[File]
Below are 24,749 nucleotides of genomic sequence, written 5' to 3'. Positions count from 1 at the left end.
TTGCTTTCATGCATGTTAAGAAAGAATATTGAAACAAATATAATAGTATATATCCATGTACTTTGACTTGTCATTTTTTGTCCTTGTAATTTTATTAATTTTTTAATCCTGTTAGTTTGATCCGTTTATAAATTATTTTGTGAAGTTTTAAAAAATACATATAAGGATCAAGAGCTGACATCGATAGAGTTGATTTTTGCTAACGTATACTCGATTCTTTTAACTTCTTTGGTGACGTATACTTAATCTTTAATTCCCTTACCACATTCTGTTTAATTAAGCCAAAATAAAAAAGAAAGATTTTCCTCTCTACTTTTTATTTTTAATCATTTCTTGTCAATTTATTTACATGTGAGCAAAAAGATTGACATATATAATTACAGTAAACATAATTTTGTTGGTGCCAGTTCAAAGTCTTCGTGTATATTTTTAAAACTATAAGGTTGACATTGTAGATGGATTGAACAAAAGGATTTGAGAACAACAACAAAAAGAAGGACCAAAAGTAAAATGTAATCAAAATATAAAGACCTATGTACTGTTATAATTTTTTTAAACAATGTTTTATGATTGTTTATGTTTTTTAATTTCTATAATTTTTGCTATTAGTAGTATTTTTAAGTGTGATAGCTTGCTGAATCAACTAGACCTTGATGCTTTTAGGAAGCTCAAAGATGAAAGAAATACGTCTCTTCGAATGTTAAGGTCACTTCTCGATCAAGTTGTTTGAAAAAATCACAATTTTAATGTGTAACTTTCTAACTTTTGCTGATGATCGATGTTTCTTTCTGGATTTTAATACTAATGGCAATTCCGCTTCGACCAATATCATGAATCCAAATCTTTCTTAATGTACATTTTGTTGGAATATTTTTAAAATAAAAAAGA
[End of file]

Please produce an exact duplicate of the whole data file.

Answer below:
Below are 24,749 nucleotides of genomic sequence, written 5' to 3'. Positions count from 1 at the left end.
TTGCTTTCATGCATGTTAAGAAAGAATATTGAAACAAATATAATAGTATATATCCATGTACTTTGACTTGTCATTTTTTGTCCTTGTAATTTTATTAATTTTTTAATCCTGTTAGTTTGATCCGTTTATAAATTATTTTGTGAAGTTTTAAAAAATACATATAAGGATCAAGAGCTGACATCGATAGAGTTGATTTTTGCTAACGTATACTCGATTCTTTTAACTTCTTTGGTGACGTATACTTAATCTTTAATTCCCTTACCACATTCTGTTTAATTAAGCCAAAATAAAAAAGAAAGATTTTCCTCTCTACTTTTTATTTTTAATCATTTCTTGTCAATTTATTTACATGTGAGCAAAAAGATTGACATATATAATTACAGTAAACATAATTTTGTTGGTGCCAGTTCAAAGTCTTCGTGTATATTTTTAAAACTATAAGGTTGACATTGTAGATGGATTGAACAAAAGGATTTGAGAACAACAACAAAAAGAAGGACCAAAAGTAAAATGTAATCAAAATATAAAGACCTATGTACTGTTATAATTTTTTTAAACAATGTTTTATGATTGTTTATGTTTTTTAATTTCTATAATTTTTGCTATTAGTAGTATTTTTAAGTGTGATAGCTTGCTGAATCAACTAGACCTTGATGCTTTTAGGAAGCTCAAAGATGAAAGAAATACGTCTCTTCGAATGTTAAGGTCACTTCTCGATCAAGTTGTTTGAAAAAATCACAATTTTAATGTGTAACTTTCTAACTTTTGCTGATGATCGATGTTTCTTTCTGGATTTTAATACTAATGGCAATTCCGCTTCGACCAATATCATGAATCCAAATCTTTCTTAATGTACATTTTGTTGGAATATTTTTAAAATAAAAAAGA